2020 was going to be the best year yet for the Neighborhood Produce Markets.
Back in 2017, the Blue Ridge Area Food Bank started partnering with the Gus Bus, a mobile literacy program that visits around 15 neighborhood sites in the city of Harrisonburg over the course of a week to provide client-choice produce markets to predominantly immigrant communities. We carted the food around in SUVs and set up folding tables beside the Gus Bus, and we thought we’d serve a maximum of 90 families each month.
By the end of 2019, we had a snazzy, walk-through Good Food Truck; we were reaching over 300 families a month; and we were greeted at each neighborhood by running, shouting kids. We partnered with two professors from James Madison University to do a robust evaluation of client satisfaction, with some recommendations that we planned to implement after our winter hiatus ended in March. We were fully funded, and in July 2020 we would have an in-house AmeriCorps VISTA to lead volunteer recruitment and sustainability planning.
Depending on your personality, here is where you either cackle or shake your head in sympathy, because we all know what comes next.
Pandemic conditions struck at the core of our program distribution model. We wanted to keep families, volunteers, and staff safe and healthy, especially since the city of Harrisonburg was becoming a national hotspot of per-capita coronavirus infections. At the same time, we knew that access to free, fresh produce would be more important now than ever, especially for immigrant households that may well not have been eligible for the CARES Act stimulus checks or other benefits, like SNAP.
Our primary concerns with our existing program model were:
- Lots of touching (and breathing on) produce in a client-choice style distribution
- A confined truck with little ventilation
- Communicating social distancing guidelines with very limited staff in an outdoor space that we couldn’t create markers for in time (as soon as kids see the food truck, they come running) especially:
- From a distance
- Through masks
- Through potential language barriers (even with translations and interpreters, which we work hard to provide, there are 57 languages spoken in the city public schools)
- To excited, young children
So, to try to preserve families’ access to fresh produce while keeping them as safe as possible, we:
- Partnered with the city schools during their regular drive-thru meal distributions at two elementary schools. Since going directly into neighborhoods for a walk-up style distribution wasn’t an option, we wanted to go where families were already traveling.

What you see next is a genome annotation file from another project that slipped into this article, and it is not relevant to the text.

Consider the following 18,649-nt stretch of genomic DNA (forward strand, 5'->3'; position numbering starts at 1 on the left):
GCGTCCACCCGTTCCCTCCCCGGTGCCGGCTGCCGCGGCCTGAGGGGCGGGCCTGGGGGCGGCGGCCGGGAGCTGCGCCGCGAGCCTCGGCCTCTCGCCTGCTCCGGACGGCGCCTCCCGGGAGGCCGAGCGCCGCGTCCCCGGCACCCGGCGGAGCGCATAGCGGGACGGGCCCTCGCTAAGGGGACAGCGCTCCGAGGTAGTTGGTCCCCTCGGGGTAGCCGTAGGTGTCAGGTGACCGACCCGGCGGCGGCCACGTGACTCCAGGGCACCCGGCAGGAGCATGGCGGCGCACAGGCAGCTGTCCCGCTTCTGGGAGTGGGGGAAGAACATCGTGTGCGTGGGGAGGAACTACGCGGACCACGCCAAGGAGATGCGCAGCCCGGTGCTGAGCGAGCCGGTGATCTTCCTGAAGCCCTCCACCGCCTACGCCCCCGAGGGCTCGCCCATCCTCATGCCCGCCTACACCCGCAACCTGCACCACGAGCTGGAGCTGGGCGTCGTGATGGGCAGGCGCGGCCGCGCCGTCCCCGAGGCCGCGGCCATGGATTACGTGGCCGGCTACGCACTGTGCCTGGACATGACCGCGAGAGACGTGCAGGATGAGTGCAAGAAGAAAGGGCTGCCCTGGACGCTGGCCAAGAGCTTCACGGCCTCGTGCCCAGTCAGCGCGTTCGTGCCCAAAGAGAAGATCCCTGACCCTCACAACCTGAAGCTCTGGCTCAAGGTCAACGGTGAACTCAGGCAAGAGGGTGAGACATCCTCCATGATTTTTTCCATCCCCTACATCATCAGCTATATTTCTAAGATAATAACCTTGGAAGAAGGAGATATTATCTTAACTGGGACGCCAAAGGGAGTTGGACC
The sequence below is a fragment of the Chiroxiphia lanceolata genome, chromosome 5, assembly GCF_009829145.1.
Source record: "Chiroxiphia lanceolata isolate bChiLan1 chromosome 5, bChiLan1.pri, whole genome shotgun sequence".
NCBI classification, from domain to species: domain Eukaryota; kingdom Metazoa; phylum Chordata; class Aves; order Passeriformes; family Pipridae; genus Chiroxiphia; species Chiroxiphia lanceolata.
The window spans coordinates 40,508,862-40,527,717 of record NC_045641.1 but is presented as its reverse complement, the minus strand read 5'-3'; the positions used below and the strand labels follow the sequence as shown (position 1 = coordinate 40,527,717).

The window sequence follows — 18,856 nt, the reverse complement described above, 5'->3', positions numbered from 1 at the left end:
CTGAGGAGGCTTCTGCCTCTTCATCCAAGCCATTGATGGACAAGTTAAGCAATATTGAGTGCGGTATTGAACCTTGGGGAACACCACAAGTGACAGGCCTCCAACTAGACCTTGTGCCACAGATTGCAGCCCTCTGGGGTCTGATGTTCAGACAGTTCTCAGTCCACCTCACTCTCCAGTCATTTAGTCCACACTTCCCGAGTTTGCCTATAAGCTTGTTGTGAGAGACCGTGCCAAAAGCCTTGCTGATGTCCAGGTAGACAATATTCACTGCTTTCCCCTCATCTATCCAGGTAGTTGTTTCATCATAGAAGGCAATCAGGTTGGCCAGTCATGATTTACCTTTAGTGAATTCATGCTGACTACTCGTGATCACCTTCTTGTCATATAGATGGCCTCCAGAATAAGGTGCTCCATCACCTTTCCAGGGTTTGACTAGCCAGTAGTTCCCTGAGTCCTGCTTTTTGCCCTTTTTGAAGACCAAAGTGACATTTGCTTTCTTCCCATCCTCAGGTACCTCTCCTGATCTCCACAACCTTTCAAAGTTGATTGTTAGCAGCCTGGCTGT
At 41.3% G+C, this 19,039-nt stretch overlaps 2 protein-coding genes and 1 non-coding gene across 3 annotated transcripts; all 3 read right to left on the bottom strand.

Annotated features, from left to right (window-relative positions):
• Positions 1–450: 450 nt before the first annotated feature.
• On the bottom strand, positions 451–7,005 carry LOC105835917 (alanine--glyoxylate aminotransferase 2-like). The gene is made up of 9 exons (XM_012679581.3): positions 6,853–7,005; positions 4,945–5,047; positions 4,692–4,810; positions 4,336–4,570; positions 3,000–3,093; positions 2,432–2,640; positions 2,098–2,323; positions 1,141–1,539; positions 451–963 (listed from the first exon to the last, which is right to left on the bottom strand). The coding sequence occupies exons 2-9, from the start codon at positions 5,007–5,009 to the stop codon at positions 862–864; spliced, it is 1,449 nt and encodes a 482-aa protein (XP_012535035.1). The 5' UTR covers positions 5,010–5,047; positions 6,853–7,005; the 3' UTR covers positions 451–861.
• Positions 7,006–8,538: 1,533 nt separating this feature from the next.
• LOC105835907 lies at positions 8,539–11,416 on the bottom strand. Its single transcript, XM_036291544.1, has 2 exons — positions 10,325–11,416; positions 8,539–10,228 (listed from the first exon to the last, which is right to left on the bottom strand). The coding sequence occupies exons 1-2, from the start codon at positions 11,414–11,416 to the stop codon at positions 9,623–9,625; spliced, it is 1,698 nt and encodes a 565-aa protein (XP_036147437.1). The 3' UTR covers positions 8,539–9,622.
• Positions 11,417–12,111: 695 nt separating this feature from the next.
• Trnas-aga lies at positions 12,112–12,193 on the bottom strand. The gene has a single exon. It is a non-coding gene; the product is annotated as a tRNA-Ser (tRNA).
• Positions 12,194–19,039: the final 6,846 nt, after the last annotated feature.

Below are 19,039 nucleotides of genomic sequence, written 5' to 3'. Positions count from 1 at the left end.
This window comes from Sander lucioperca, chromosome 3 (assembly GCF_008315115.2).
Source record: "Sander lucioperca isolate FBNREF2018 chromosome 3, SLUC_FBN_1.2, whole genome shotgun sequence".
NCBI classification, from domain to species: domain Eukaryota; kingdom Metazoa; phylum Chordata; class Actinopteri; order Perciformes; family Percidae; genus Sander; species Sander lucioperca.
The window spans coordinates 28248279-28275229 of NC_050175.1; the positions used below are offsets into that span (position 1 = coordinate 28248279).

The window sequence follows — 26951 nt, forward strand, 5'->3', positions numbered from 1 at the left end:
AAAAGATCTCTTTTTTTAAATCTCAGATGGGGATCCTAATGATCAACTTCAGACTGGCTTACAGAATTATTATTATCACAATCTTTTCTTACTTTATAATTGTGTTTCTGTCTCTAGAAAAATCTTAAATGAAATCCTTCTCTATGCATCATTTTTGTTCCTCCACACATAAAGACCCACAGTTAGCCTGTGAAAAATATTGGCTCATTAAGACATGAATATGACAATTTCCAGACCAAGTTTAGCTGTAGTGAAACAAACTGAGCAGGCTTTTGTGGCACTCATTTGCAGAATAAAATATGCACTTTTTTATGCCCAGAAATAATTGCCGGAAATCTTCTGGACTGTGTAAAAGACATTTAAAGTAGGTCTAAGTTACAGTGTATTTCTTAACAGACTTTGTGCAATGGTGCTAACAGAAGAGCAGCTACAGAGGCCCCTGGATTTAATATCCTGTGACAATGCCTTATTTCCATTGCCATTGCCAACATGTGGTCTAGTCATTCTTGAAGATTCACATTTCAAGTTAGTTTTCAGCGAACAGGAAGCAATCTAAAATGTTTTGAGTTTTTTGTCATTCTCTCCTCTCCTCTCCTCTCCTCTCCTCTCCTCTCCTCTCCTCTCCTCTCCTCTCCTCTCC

- Distributed Coronavirus Food Assistance Program (CFAP) boxes of fresh produce to families by placing them into families’ cars, in the trunk, or backseat. We served 400 kids.
- Communicated other food access points through both the Gus Bus and BRAFB social media
- Handed out Virginia state park parking passes in conjunction with the Federation of Virginia Food Banks to encourage families to get some socially distanced time outside
We have had to sacrifice some of the elements of this program—client choice, the neighborhood stops—that I felt most protective of. As we have gotten our sea legs with the pandemic, I am hoping that we can bring back those pieces even if we have to settle for the “lite” version (e.g. clients tell us if they don’t want a particular item and we pack their bags on site).
But I don’t know what this program will look like in September; Harrisonburg City schools will be entirely online for the fall semester, and, despite Virginia’s progression through reopening phases, the virus seems to be becoming more widespread, not less. The most important thing, and my greatest hope, is that we continue to find ways to help families have one less thing on their metaphorical plates by making sure their actual plates are full.
Originally from Tennessee, Eileen Emerson currently serves as the Program Coordinator for Child Nutrition Programs at the Blue Ridge Area Food Bank in Virginia. In her free time, Eileen enjoys bad food puns and cross-stitching.